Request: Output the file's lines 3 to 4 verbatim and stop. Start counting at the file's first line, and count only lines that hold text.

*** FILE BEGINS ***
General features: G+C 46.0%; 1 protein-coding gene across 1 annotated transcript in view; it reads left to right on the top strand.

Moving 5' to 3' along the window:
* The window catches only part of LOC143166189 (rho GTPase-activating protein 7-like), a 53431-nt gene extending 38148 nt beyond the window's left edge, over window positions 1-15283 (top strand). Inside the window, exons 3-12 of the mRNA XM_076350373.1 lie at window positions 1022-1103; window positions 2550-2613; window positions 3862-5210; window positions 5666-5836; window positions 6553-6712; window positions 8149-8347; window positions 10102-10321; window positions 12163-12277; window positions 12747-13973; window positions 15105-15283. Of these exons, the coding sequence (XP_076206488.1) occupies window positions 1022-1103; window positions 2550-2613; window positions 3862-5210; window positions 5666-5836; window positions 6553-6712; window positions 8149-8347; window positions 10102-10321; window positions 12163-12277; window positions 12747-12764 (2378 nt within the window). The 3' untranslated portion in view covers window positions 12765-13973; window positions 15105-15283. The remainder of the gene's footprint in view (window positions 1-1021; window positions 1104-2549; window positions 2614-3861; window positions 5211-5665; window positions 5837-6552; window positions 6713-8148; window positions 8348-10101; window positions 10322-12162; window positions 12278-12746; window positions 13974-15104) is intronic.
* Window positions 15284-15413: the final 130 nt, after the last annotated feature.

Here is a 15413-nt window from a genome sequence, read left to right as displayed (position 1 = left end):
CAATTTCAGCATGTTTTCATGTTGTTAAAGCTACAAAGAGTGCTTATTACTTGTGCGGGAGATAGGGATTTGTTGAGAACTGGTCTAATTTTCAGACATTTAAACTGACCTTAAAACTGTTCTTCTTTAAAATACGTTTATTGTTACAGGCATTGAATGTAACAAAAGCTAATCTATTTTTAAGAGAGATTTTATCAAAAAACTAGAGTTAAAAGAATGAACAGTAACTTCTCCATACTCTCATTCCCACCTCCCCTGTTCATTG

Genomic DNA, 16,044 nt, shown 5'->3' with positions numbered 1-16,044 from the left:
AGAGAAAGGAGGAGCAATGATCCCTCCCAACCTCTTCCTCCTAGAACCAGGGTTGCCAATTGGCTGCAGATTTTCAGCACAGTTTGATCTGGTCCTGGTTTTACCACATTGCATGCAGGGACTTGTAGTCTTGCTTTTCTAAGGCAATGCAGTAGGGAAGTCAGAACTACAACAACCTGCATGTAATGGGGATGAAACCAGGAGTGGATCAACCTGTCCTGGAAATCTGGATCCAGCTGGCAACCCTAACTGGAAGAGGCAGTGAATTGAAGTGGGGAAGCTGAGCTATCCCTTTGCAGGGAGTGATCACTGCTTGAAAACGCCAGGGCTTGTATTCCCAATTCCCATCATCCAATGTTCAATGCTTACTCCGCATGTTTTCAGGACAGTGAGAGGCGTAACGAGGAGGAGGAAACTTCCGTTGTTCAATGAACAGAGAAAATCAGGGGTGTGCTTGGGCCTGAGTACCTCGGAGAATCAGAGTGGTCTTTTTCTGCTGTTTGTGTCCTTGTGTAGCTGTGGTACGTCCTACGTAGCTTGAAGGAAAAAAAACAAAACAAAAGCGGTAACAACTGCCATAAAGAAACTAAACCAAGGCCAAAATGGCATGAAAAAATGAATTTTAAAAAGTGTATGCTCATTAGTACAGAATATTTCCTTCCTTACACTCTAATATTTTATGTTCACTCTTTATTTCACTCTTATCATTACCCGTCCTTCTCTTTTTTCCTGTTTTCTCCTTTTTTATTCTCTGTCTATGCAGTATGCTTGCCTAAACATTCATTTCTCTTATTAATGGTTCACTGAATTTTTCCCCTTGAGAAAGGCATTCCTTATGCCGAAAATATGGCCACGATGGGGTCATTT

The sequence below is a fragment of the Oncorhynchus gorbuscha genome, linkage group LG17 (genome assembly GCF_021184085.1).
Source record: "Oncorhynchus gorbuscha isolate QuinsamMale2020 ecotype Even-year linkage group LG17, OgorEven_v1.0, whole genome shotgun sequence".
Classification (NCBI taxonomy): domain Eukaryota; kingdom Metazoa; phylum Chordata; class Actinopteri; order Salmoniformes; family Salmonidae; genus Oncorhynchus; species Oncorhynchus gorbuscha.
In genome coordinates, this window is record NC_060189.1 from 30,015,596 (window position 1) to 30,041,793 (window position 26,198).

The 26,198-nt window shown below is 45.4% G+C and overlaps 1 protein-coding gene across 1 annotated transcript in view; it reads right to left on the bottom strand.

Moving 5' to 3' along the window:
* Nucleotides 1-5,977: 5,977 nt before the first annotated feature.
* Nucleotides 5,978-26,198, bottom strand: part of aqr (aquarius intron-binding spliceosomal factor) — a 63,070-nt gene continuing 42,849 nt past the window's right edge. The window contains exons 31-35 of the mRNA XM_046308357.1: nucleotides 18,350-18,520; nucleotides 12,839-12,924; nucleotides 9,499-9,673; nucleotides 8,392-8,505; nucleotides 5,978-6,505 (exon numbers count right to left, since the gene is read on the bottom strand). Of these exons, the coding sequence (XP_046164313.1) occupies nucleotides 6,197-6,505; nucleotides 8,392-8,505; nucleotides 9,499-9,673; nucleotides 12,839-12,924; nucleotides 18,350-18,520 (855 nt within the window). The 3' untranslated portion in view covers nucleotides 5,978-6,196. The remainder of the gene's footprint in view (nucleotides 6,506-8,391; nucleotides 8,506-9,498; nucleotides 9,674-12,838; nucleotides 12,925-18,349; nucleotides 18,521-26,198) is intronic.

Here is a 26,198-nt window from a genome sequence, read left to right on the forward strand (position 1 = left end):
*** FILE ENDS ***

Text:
* The window catches only part of LOC143166189 (rho GTPase-activating protein 7-like), a 53431-nt gene extending 38148 nt beyond the window's left edge, over window positions 1-15283 (top strand). Inside the window, exons 3-12 of the mRNA XM_076350373.1 lie at window positions 1022-1103; window positions 2550-2613; window positions 3862-5210; window positions 5666-5836; window positions 6553-6712; window positions 8149-8347; window positions 10102-10321; window positions 12163-12277; window positions 12747-13973; window positions 15105-15283. Of these exons, the coding sequence (XP_076206488.1) occupies window positions 1022-1103; window positions 2550-2613; window positions 3862-5210; window positions 5666-5836; window positions 6553-6712; window positions 8149-8347; window positions 10102-10321; window positions 12163-12277; window positions 12747-12764 (2378 nt within the window). The 3' untranslated portion in view covers window positions 12765-13973; window positions 15105-15283. The remainder of the gene's footprint in view (window positions 1-1021; window positions 1104-2549; window positions 2614-3861; window positions 5211-5665; window positions 5837-6552; window positions 6713-8148; window positions 8348-10101; window positions 10322-12162; window positions 12278-12746; window positions 13974-15104) is intronic.
* Window positions 15284-15413: the final 130 nt, after the last annotated feature.